2017 – Stuart L. Shapiro: "For seminal and sustained contributions to understanding physical processes in compact object astrophysics, advancing numerical relativity." 2016 – Vassiliki Kalogera: "For key contributions to the study of the electromagnetic and gravitational wave radiation from binary compact objects, including the now-verified prediction that neutron star mergers produce short gamma-ray bursts that will be found in all galaxy types." 2015 – James M. Lattimer: "For outstanding theoretical work connecting observations of supernovae and neutron stars with neutrino emission and the equation of state of matter beyond nuclear density." 2014 – Karl Ludwig Kratz: "For his ground breaking and visionary work towards developing a cohesive picture of the r-process by employing novel experimental techniques to study the decay of nuclei far from stability, working with observations of astronomers, models of astrophysicists and nuclear theorists, the geochemical analyses of meteorites." 2013 – George M. Fuller: "For outstanding contributions to nuclear astrophysics his seminal work on weak interaction rates for stellar evolution and collapse and his pioneering research on neutrino flavor-mixing in supernovae."

2012 – Silvia Torres-Peimbert: "For outstanding work on the primordial helium abundance as well as abundances of other elements and their implications for cosmology and for the chemical evolution of galaxies and stars. This work is fundamental as a critical test for cosmological theories and the baryonic content of the Universe." 2011 – Christopher J. Pethick: "For fundamental contributions to the understanding of nuclear matter at high densities, the structure of neutron stars, their cooling, the related neutrino processes and astrophysical phenomena." 2010 – Claus Rolfs: "For seminal contributions to the experimental determination of nuclear cross-sections in stars, including the first direct measurement of the key 3He fusion reaction at solar conditions" 2009 – William David Arnett: "For his outstanding and fundamental work on how nuclear reactions shape multi-dimensional and out-of-equilibrium evolution of stars and supernova explosions and their yields of new isotopes." 2008 – Friedrich K. Thielemann: "For his many outstanding theoretical contributions to the understanding of nucleosynthesis, stellar evolution and stellar explosions through applications to individual objects and to cosmic chemical evolution."

2007 – James R. Wilson: "For his work in nuclear astrophysics and numerical work on supernovae core collapse, neutrino transport, shock propagation, his codes reenergized supernovae shocks, launched numerical relativity and magnetically driven jets." 2006 – Alastair G. W. Cameron: "For his pioneering work in developing the fundamental concepts of nuclear astrophysics; these basic ideas, laid out 50 years ago, are still the basis of current research in this field." 2005 – Stan Woosley: "For his significant and wide ranging contributions in the areas of stellar evolution, element synthesis, the theory of core collapse and type Ia supernovae, the interpretation of gamma-ray bursts - most notably, the collapsar model of gamma-ray bursts." 2004 – Wick Haxton: ""For his noteworthy contributions and scientific leadership in the field of neutrino astrophysics, in particular for his success in merging nuclear theory with experiments and observations in nuclear physics and astrophysics." 2003 – Michael C. F. Wiescher: "For his contributions to the experimental foundation of nuclear astrophysics the delineation of the processes involved in explosive hydrogen burning in novae and x-ray bursters.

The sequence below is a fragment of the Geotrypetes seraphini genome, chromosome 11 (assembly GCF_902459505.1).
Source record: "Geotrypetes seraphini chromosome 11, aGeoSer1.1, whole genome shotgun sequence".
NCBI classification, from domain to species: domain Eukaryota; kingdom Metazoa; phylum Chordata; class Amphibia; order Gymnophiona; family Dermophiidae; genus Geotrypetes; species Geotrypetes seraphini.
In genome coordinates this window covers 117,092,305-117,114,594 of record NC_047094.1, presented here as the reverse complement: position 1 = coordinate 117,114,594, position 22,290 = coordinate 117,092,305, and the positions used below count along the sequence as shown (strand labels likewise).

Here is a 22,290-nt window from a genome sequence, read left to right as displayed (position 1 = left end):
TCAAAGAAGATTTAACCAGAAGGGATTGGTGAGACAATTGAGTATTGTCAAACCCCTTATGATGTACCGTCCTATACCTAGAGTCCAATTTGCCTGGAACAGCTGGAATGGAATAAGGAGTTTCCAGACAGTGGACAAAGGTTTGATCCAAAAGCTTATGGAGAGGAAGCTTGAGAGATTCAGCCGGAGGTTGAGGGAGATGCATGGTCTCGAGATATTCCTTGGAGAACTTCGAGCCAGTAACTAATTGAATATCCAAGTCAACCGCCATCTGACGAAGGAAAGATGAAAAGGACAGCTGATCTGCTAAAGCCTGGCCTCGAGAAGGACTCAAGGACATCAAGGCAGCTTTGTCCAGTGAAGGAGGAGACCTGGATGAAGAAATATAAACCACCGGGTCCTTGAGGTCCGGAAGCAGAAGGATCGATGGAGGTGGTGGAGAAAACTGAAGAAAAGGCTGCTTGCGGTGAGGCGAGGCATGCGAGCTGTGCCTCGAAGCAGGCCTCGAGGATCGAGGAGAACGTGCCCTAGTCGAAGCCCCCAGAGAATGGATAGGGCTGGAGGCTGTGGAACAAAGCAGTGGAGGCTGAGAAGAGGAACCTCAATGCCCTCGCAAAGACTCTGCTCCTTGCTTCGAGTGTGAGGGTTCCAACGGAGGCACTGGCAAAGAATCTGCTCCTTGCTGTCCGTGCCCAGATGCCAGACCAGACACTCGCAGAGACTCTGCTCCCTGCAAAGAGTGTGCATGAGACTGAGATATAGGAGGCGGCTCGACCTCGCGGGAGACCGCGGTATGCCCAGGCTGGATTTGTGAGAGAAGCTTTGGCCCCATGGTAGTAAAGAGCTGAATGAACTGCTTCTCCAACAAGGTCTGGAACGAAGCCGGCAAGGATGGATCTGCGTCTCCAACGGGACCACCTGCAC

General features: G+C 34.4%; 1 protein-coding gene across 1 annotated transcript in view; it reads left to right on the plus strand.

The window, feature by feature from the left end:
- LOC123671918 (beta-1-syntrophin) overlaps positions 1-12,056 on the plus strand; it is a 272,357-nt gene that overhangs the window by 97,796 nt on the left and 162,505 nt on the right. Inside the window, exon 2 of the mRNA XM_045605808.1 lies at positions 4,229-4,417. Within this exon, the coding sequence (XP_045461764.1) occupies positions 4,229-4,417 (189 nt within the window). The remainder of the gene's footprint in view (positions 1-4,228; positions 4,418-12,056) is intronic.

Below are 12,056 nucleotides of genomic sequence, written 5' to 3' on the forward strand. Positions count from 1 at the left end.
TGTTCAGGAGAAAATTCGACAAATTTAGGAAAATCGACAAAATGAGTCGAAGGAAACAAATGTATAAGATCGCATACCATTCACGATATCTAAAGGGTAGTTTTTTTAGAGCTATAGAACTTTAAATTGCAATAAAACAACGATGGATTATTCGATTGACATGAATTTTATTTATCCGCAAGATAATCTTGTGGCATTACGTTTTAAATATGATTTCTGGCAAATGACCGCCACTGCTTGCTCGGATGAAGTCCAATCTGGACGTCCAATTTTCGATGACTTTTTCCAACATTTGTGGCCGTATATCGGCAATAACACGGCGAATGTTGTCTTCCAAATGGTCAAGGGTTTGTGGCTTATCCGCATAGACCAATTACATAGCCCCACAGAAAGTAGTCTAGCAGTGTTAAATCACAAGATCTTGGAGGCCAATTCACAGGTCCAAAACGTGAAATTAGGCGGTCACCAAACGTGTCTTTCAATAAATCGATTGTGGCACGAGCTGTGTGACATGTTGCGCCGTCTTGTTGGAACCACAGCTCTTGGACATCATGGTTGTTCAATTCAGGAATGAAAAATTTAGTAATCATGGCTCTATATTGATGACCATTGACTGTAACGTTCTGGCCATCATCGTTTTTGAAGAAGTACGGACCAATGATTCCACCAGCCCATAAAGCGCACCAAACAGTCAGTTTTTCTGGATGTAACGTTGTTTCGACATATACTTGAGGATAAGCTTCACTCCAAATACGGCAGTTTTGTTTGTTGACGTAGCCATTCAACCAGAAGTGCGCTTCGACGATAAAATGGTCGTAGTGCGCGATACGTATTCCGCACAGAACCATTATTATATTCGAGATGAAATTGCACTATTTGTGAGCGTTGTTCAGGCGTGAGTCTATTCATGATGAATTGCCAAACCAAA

2002 – Gordon Baym: "For his superb synthesis of fundamental concepts which have provided an understanding of matter at extreme conditions, ranging from crusts and interiors of neutron stars to matter at ultrahigh temperature." 2001 – Gerald E. Brown: "For his insightful analyses of the effects of various nuclear constituents on nucleon interactions and nucleon structure, his contributions to new viewpoints on supernovae, neutron stars, black hole formation." 2000 – Igal Talmi: "For pioneering work on the shell model of the nucleus that laid the foundation of much of what we know about nuclear structure." 1999 – Edwin Ernest Salpeter: "For wide-ranging contributions to nuclear and atomic physics and astrophysics, including the triple-alpha reaction, electron screening of nuclear reactions, charged-current emission of neutrinos, the form of the stellar initial mass function." 1998 – John Norris Bahcall: "For his fundamental work on all theoretical as

John Gray

John Gray may refer to: John Gray, American politician, member of the North Carolina General Assembly of 1777 John C. Gray, United States representative from Virginia John Gray, English economic pamphleteer, utopian socialist, exponent of Ricardian economics John Gray, member of the New Zealand Parliament John Hamilton Gray, Canadian politician, Premier of Prince Edward Island John Hamilton Gray, Canadian politician, Premier of New Brunswick Sir John Gray, Irish Member of Parliament for Kilkenny, 1865–1875 John Gray, American politician, member of the Wisconsin State Assembly John Gray, Canadian politician, member of the Legislative Assembly of Ontario John Gray, Australian senator John S. Gray, American politician, Lieutenant Governor of Idaho John Gray, Australian politician, member of the Victorian Legislative Assembly John Gray, American politician, North Dakota State Treasurer John Austin Gray, Australian politician, member of the Victorian Legislative Assembly John R. Gray, American politician, member of the Wisconsin State Assembly Sir John Gray, British diplomat John Gray, former mayor of Oshawa, Canada John Gray, British barrister and legal writer John Chipman Gray, American law professor and legal scholar John Clinton Gray, American judge in New York John Joe Gray, fugitive from the law in Trinidad, United States John Gray, U.